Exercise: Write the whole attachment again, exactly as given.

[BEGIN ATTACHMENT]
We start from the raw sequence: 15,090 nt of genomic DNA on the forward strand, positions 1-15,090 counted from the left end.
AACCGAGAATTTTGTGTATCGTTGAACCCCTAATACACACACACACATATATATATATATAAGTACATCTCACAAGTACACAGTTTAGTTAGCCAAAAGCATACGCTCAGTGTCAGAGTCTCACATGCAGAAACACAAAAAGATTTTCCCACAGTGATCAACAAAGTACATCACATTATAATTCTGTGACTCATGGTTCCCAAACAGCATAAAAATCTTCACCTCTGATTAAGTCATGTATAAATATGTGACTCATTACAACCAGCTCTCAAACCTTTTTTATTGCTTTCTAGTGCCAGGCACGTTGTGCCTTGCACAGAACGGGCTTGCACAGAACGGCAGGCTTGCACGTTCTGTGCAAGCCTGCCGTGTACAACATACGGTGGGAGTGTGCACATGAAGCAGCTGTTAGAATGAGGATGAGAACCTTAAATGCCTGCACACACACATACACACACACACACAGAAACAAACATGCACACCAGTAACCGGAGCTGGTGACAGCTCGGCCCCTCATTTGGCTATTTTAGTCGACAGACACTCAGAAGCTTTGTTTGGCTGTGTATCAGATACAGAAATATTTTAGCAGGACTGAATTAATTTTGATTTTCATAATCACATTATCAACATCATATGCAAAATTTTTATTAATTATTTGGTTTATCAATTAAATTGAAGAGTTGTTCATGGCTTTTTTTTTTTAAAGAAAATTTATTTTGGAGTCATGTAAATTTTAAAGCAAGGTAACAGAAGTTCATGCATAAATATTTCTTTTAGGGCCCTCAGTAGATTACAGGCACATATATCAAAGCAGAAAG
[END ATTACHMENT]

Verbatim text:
We start from the raw sequence: 15,090 nt of genomic DNA on the forward strand, positions 1-15,090 counted from the left end.
AACCGAGAATTTTGTGTATCGTTGAACCCCTAATACACACACACACATATATATATATATAAGTACATCTCACAAGTACACAGTTTAGTTAGCCAAAAGCATACGCTCAGTGTCAGAGTCTCACATGCAGAAACACAAAAAGATTTTCCCACAGTGATCAACAAAGTACATCACATTATAATTCTGTGACTCATGGTTCCCAAACAGCATAAAAATCTTCACCTCTGATTAAGTCATGTATAAATATGTGACTCATTACAACCAGCTCTCAAACCTTTTTTATTGCTTTCTAGTGCCAGGCACGTTGTGCCTTGCACAGAACGGGCTTGCACAGAACGGCAGGCTTGCACGTTCTGTGCAAGCCTGCCGTGTACAACATACGGTGGGAGTGTGCACATGAAGCAGCTGTTAGAATGAGGATGAGAACCTTAAATGCCTGCACACACACATACACACACACACACAGAAACAAACATGCACACCAGTAACCGGAGCTGGTGACAGCTCGGCCCCTCATTTGGCTATTTTAGTCGACAGACACTCAGAAGCTTTGTTTGGCTGTGTATCAGATACAGAAATATTTTAGCAGGACTGAATTAATTTTGATTTTCATAATCACATTATCAACATCATATGCAAAATTTTTATTAATTATTTGGTTTATCAATTAAATTGAAGAGTTGTTCATGGCTTTTTTTTTTTAAAGAAAATTTATTTTGGAGTCATGTAAATTTTAAAGCAAGGTAACAGAAGTTCATGCATAAATATTTCTTTTAGGGCCCTCAGTAGATTACAGGCACATATATCAAAGCAGAAAG